Accounts: Rename guest account
Updated: November 15, 2012
Applies To: Windows Server 2003, Windows Vista, Windows XP, Windows Server 2008, Windows 7, Windows 8.1, Windows Server 2008 R2, Windows Server 2012 R2, Windows Server 2012, Windows 8
This security policy reference topic for the IT professional describes the best practices, location, values, and security considerations for this policy setting.
The Accounts: Rename guest account policy setting determines whether a different account name is associated with the security identifier (SID) for the Guest account.
The Guest account exists in the Windows Server 2008 R2, Windows Server 2008, Windows Server 2003, Windows 7, Windows Vista, and Windows XP Professional operating systems. Renaming the Guest account makes it slightly more difficult for unauthorized persons to guess this privileged user name and password combination.
Rename the Guest account by specifying a value for the Accounts: Rename guest account policy setting.
The Guest account is disabled by default in Windows Server 2003, Windows 2000 Server, and Windows XP, but it is set as Guest in Windows Server 2008 R2, Windows Server 2008, Windows 7, and Windows Vista.
For computers in unsecured locations, renaming the account makes it more difficult for unauthorized users to guess it.
For computers in secured or trusted locations, keeping the name of the account as Guest provides consistency among computers.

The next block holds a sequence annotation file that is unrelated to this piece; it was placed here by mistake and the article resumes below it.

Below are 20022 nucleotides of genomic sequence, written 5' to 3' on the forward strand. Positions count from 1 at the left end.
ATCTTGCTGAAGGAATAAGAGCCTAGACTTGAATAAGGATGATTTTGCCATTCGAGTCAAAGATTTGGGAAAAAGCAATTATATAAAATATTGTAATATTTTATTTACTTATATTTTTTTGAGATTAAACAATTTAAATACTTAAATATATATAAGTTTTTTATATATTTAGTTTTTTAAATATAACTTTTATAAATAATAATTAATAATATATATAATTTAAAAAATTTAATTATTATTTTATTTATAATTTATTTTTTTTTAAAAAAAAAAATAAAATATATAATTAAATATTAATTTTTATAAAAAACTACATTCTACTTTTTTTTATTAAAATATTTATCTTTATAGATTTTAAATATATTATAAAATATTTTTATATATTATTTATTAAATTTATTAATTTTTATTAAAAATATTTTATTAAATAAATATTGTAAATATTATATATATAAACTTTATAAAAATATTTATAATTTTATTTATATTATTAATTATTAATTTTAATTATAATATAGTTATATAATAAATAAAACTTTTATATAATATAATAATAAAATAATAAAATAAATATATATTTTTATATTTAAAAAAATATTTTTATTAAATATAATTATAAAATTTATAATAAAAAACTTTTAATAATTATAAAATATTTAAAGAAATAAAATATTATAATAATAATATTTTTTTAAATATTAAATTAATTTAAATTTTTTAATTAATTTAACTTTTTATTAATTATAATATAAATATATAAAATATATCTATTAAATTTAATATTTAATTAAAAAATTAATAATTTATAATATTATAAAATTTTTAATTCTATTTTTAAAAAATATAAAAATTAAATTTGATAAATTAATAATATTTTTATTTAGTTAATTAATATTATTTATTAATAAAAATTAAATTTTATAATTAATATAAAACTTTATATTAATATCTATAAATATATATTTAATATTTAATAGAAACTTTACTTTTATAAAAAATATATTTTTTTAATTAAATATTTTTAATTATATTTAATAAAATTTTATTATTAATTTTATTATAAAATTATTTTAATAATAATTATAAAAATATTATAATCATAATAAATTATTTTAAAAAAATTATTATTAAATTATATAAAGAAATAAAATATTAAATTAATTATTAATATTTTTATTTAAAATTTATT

GPO_name\Computer Configuration\Windows Settings\Security Settings\
The following table lists the actual and effective default values for this policy. Default values are also listed on the policy’s property page.
Server type or GPO
Default Domain Policy
Default Domain Controller Policy
Stand-Alone Server Default Settings
DC Effective Default Settings
Member Server Effective Default Settings
Client Computer Effective Default Settings
There are no differences in this policy between operating systems beginning with Windows Server 2008.
This section describes features and tools that are available to help you manage this policy.
None. Changes to this policy become effective without a computer restart when they are saved locally or distributed through Group Policy.
This policy setting can be configured by using the Group Policy Management Console (GPMC) to be distributed through Group Policy Objects (GPOs). If this policy is not contained in a distributed GPO, this policy can be configured on the local computer by using the Local Security Policy snap-in.
This section describes how an attacker might exploit a feature or its configuration, how to implement the countermeasure, and the possible negative consequences of countermeasure implementation.
The Guest account exists in all Windows server and client operating system versions beginning with Windows Server 2003 and Windows XP Professional. Because the account name is well known, it provides a vector for a malicious user to get access to network resources and attempt to elevate privileges or install software that could be used for a later attack on your system.
Specify a new name in the Accounts: Rename guest account setting to rename the Guest account. If you rename this account, it is slightly more difficult for unauthorized persons to guess this privileged user name and password combination.
There should be little impact because the Guest account is disabled by default in Windows 2000 Server, Windows Server 2003, and Windows XP. For later operating systems, the policy is enabled with Guest as the default.